The world’s largest bank by assets, the Industrial and Commercial Bank of China (ICBC) is under police investigation over a fraud case reportedly involving RMB 3 billion worth of fake trade bills in the nation’s e-commercial draft system (ECDS). While the traditional document-based trade bill discount is often hit by fraud and the government is encouraging the migration of business from paper-based trade bill to electronic platform, this is the first time that fraud has been reported in the electronic platform. This fraud is not technical (hacking by outsiders/system manipulation by bank insiders) in nature, rather, it is a case of weak internal control and poor setup within Chinese financial institutions and markets. The current system does not fully address operational risk.
Bill financing (also known as banker’s acceptance bills) is a popular form of trade financing. It involves the issuer guaranteeing that he/she will pay its trading counterparty the sum issued under the bill when the bill expires. Backed by the issuer’s bank, the bill is frequently traded at a discount to its face value on the secondary market. Bill financing is also a popular way for companies to get short-term financing. The total balance of trade bills (discounted and undiscounted) hit a peak of RMB 10.4 trillion in January 2016, and by the end of July 2016 the wave of fraud had trimmed the amount by almost RMB 2 trillion.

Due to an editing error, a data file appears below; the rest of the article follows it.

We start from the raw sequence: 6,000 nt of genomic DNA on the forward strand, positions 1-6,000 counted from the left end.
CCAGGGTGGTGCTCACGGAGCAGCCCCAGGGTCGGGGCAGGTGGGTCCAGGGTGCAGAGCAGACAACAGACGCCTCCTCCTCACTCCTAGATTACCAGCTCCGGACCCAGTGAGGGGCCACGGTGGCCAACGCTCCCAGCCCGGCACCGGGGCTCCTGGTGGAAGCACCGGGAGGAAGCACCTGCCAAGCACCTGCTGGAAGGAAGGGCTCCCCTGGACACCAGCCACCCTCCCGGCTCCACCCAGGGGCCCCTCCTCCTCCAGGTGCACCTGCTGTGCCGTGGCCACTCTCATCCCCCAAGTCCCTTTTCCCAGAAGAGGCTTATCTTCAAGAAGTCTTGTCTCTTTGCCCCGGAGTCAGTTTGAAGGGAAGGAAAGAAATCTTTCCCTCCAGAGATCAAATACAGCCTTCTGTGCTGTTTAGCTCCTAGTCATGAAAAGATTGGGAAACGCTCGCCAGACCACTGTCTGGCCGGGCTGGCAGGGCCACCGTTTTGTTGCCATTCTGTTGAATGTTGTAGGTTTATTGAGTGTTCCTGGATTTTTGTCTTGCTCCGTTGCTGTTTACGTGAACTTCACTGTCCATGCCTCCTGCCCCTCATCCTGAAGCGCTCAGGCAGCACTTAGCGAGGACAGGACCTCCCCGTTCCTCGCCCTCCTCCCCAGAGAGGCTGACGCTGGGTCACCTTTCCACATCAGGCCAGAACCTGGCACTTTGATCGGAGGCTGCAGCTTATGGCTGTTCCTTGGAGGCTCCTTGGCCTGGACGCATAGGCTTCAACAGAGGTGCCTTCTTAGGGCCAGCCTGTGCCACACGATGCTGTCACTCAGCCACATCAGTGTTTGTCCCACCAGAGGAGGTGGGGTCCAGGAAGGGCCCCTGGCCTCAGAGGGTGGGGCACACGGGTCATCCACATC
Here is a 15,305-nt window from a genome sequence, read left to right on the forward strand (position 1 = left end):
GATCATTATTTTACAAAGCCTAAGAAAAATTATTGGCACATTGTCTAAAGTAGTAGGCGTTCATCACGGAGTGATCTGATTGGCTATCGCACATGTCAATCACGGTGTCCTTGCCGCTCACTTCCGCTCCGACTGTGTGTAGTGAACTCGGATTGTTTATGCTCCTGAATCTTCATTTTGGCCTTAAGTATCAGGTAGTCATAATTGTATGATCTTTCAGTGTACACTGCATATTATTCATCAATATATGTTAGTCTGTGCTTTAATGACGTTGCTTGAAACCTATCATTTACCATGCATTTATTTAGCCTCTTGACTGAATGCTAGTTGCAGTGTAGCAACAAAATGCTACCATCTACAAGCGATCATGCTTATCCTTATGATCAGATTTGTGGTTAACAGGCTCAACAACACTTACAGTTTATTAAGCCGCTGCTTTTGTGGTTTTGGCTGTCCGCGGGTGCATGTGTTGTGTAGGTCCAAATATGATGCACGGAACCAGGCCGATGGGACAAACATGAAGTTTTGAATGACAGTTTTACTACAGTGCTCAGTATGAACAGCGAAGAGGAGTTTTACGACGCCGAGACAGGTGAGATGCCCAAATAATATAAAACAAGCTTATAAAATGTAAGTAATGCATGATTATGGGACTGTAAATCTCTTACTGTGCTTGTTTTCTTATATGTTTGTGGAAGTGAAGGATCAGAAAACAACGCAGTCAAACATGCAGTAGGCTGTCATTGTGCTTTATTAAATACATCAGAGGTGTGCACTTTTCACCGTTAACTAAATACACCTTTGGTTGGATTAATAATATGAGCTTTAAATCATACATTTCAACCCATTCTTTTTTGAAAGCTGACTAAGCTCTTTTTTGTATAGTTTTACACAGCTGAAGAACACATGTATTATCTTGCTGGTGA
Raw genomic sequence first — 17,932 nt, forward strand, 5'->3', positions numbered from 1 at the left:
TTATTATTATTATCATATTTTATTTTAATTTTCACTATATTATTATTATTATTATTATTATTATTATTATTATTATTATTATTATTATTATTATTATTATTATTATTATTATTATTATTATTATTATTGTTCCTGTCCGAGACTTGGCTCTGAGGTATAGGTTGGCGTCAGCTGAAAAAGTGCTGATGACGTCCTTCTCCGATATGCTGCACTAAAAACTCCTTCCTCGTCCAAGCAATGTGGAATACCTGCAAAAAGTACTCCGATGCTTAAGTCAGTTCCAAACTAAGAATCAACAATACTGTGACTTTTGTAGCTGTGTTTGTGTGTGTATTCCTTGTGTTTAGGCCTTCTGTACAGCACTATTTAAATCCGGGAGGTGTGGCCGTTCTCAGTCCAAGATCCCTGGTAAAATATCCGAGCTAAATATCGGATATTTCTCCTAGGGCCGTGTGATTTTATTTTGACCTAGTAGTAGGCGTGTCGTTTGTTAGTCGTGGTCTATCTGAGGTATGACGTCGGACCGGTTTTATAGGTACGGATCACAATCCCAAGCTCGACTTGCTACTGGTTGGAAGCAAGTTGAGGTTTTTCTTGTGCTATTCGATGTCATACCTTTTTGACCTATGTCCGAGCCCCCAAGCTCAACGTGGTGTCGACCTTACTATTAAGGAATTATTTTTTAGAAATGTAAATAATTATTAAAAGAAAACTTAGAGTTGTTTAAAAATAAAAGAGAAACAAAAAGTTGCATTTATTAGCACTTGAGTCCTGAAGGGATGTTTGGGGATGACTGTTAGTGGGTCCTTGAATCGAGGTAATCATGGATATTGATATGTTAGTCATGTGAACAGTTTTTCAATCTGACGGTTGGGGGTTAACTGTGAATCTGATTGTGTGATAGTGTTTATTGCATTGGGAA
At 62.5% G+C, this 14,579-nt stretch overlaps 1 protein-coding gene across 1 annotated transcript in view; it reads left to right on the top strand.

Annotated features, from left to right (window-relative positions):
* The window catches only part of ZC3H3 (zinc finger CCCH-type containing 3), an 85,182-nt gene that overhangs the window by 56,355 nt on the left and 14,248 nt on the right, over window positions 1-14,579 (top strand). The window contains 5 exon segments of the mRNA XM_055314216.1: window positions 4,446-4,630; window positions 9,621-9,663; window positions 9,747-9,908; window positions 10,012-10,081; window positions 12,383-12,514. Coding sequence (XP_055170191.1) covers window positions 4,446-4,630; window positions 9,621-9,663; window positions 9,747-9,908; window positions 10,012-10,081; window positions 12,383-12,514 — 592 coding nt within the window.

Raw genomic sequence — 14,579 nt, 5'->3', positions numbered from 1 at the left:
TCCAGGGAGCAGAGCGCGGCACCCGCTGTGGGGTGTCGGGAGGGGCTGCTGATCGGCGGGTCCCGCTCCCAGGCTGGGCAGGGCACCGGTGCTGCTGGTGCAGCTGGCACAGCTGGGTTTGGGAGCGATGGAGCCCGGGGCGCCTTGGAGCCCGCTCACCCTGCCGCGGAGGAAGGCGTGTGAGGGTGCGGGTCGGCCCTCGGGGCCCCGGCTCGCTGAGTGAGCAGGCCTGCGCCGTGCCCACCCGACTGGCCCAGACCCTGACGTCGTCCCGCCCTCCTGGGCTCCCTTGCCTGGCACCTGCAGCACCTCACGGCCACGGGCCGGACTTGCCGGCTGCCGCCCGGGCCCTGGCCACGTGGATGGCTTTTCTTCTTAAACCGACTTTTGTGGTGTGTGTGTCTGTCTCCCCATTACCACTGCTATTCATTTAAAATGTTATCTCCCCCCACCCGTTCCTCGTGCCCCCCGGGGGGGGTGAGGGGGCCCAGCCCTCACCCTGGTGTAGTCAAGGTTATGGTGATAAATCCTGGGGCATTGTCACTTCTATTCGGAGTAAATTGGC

In the fraud case, ICBC failed to discover that some ex-employees of a small provincial bank from central China’s Henan province, Bank of CTS, used stolen seals and forged documents to open an account at an ICBC branch in Langfang, Hebei province. The imposters then used the account to issue electronic bills of exchange. The bills issued from the fraudulent account amounted to RMB 3 billion. The criminals had cashed out RMB 1.3 billion at HengFeng Bank (HFB) in Qingdao and another RMB 650 million at Bank of XingTai in Henan by the time ICBC froze the account. The case was discovered when HFB conducted a routine internal audit in early August, and bank employees noticed that the fake Bank of CTS bills issued by ICBC paid much higher yields than the market price. Subsequent verification exposed the fraud.